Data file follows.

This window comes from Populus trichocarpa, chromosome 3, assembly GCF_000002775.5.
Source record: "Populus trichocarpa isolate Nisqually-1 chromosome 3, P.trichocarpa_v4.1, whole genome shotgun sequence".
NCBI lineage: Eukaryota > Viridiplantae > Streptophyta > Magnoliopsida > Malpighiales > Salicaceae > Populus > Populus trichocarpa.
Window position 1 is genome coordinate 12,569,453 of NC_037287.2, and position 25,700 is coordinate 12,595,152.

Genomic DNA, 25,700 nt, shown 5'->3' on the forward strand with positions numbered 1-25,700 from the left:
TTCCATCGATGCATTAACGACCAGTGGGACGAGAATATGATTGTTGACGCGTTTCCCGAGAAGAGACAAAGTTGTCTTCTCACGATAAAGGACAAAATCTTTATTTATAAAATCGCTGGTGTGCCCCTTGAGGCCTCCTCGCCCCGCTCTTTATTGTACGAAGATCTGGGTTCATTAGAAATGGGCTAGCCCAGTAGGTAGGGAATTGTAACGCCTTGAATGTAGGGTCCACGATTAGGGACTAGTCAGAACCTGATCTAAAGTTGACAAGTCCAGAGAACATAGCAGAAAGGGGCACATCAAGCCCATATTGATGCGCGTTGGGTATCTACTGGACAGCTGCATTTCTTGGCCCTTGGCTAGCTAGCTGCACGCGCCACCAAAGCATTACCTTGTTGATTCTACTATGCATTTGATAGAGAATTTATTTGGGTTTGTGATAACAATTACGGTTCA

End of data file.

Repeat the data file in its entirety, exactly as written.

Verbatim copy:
This window comes from Populus trichocarpa, chromosome 3, assembly GCF_000002775.5.
Source record: "Populus trichocarpa isolate Nisqually-1 chromosome 3, P.trichocarpa_v4.1, whole genome shotgun sequence".
NCBI lineage: Eukaryota > Viridiplantae > Streptophyta > Magnoliopsida > Malpighiales > Salicaceae > Populus > Populus trichocarpa.
Window position 1 is genome coordinate 12,569,453 of NC_037287.2, and position 25,700 is coordinate 12,595,152.

Genomic DNA, 25,700 nt, shown 5'->3' on the forward strand with positions numbered 1-25,700 from the left:
TTCCATCGATGCATTAACGACCAGTGGGACGAGAATATGATTGTTGACGCGTTTCCCGAGAAGAGACAAAGTTGTCTTCTCACGATAAAGGACAAAATCTTTATTTATAAAATCGCTGGTGTGCCCCTTGAGGCCTCCTCGCCCCGCTCTTTATTGTACGAAGATCTGGGTTCATTAGAAATGGGCTAGCCCAGTAGGTAGGGAATTGTAACGCCTTGAATGTAGGGTCCACGATTAGGGACTAGTCAGAACCTGATCTAAAGTTGACAAGTCCAGAGAACATAGCAGAAAGGGGCACATCAAGCCCATATTGATGCGCGTTGGGTATCTACTGGACAGCTGCATTTCTTGGCCCTTGGCTAGCTAGCTGCACGCGCCACCAAAGCATTACCTTGTTGATTCTACTATGCATTTGATAGAGAATTTATTTGGGTTTGTGATAACAATTACGGTTCA